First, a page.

Not hiring the right people

Many new entrepreneurs go into business for themselves; to be their own boss. This doesn’t mean that one has to be the smartest person in the room. However, the smartest person is actually the one who brought/ hired all the smart people together for the business venture. It is always good to remember that hiring wrong people create losses, and conversely, if one succeeds in hiring the right people, then be sure that they will have experience for the job and take responsibility to get things done. When one has hired all the right people for specific jobs then motivating employees which is one of the most difficult things for any entrepreneur, becomes a cake walk. For short cut remember – ‘hire someone for what they can make you and not for what they cost you.’

Inaccurate bookkeeping

A business thrives when discussions are based on accurate facts and it is here that bookkeeping comes into effect. Many first time entrepreneurs settle for doing their own bookkeeping – which is the wrong thing to do, unless one is the competent at it. A competent bookkeeper can provide one with accurate/timely books that will become a compass to help one navigate through difficult business decisions.

Lack of systems

A mistake that new entrepreneurs make is that they don’t see their business as a series of processes and systems. One needs to have systems in place for everything that happens in one’s business – from production to market to finance to sales. The point is that if one doesn’t do a project exactly the same way every time, one can’t standardize it/delegate it, so one will end up doing it differently every time, which means one will end you wasting a lot of time. One’s goal as an entrepreneur should be to work on business, not in it.

Failure to invest in marketing

Many new entrepreneurs view marketing as an expense and try to avoid it. As a result, they never build brand awareness, generate leads or create buzz, then wonder why their business is failing to pick up. First time entrepreneurs need to treat marketing as an investment that will help them in growing their business.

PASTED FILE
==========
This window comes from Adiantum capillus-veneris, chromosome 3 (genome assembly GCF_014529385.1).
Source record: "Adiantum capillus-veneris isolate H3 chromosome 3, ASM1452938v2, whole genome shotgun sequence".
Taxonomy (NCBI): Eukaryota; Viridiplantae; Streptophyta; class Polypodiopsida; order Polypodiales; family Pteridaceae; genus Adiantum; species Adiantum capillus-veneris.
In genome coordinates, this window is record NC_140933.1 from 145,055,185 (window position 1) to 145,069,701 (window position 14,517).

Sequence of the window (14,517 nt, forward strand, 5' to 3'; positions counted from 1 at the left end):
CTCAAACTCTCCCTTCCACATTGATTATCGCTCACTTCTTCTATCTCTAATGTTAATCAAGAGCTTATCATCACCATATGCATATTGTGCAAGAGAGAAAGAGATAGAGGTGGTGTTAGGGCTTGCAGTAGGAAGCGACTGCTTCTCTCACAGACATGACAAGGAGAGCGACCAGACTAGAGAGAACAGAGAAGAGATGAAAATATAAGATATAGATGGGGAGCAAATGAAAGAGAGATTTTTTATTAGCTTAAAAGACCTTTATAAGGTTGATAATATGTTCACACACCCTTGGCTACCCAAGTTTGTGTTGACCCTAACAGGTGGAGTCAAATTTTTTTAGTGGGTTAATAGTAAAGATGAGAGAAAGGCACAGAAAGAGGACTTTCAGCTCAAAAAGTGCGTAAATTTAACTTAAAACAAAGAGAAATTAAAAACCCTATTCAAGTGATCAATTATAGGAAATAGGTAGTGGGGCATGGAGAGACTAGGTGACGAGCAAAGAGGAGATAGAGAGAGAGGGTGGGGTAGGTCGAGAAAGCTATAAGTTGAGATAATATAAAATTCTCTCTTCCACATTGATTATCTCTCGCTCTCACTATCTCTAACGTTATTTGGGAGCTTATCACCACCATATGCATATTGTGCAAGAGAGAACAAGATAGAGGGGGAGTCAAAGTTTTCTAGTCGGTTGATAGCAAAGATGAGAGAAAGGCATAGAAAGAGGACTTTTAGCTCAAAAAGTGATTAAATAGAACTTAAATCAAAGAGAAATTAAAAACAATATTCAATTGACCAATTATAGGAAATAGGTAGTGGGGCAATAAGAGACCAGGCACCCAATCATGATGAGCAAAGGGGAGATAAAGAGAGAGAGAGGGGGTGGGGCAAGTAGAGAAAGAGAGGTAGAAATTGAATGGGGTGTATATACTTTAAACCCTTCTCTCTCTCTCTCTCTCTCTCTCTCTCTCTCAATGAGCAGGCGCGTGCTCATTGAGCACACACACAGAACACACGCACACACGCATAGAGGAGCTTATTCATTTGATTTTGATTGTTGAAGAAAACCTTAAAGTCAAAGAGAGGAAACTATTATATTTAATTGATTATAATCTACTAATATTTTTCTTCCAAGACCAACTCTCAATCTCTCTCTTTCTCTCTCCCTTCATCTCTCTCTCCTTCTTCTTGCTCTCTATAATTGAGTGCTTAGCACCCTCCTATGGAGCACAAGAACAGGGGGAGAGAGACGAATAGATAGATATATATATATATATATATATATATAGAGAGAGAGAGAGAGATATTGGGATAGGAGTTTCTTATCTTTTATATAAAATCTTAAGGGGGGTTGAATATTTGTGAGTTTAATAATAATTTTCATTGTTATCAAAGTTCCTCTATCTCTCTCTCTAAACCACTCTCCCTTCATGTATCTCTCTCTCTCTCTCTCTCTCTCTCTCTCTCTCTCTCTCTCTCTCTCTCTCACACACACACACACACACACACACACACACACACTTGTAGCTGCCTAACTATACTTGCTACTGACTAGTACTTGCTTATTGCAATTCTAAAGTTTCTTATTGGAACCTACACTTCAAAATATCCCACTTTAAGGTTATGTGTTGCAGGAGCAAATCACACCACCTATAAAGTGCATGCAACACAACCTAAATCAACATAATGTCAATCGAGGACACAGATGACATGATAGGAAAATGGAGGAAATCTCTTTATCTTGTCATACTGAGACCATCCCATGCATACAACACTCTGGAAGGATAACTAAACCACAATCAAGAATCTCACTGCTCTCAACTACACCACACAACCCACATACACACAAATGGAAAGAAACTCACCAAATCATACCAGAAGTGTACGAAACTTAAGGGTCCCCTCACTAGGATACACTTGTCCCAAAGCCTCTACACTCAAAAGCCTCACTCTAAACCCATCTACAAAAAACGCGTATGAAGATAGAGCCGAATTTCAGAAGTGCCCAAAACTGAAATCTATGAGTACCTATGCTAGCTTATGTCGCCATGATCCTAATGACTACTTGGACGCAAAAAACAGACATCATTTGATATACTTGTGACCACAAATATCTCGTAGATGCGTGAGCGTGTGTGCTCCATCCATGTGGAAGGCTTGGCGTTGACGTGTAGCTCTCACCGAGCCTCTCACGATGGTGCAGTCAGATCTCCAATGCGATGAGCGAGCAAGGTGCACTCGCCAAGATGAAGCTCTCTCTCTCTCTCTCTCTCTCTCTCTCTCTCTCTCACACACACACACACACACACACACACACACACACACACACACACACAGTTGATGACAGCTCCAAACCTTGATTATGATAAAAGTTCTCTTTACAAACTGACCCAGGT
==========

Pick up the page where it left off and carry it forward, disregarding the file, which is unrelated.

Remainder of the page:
Blaming poor performance to external factors

The unwillingness to take full ownership of poor performance is a human tendency. Yes, there are certain elements that will always be outside one’s control, but to be a truly capable entrepreneur one needs to identify these ‘elements’ and develop business strategies to compensate for them.

Not having a clear vision

One’s business vision simply means: where one is trying to take one’s business. This is because if one’s vision is blurry then how will one know whether one has achieved one’s goal or not. By clearly defining one’s business vision one can build measurable meters – financial, operational and interpersonal functions. A concrete business vision will help one to guide the business well and keep him/her focused throughout the weeks, months, years and decades as business grows. This also helps in ensuring that one’s team understands the vision and work accordingly.

Ending thoughts

History tells us that great entrepreneurs are neither smarter, nor better educated, but what distinguishes one from the other is that a successful entrepreneur takes the same twenty four hours a day, seven days a week and three hundred and sixty five days a year and use them with greater efficiency. No doubt an entrepreneur’s life is a roller coaster ride, but a bit of planning and the wise wisdom to learn from the advice of others, can help one in committing fewer mistakes.